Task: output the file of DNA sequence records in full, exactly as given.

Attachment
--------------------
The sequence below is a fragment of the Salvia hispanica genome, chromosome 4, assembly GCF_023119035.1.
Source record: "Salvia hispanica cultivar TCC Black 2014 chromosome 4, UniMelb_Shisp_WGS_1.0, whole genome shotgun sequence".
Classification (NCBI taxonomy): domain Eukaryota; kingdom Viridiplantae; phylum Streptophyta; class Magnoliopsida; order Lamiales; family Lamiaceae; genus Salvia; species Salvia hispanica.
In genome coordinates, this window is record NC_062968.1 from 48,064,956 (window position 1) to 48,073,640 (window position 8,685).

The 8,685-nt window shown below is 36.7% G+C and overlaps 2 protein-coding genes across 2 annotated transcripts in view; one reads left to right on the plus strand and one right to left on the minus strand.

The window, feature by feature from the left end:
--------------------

The sequence below is a fragment of the Salvia hispanica genome, chromosome 4, assembly GCF_023119035.1.
Source record: "Salvia hispanica cultivar TCC Black 2014 chromosome 4, UniMelb_Shisp_WGS_1.0, whole genome shotgun sequence".
Classification (NCBI taxonomy): domain Eukaryota; kingdom Viridiplantae; phylum Streptophyta; class Magnoliopsida; order Lamiales; family Lamiaceae; genus Salvia; species Salvia hispanica.
In genome coordinates, this window is record NC_062968.1 from 48,064,956 (window position 1) to 48,073,640 (window position 8,685).

The 8,685-nt window shown below is 36.7% G+C and overlaps 2 protein-coding genes across 2 annotated transcripts in view; one reads left to right on the plus strand and one right to left on the minus strand.

The window, feature by feature from the left end: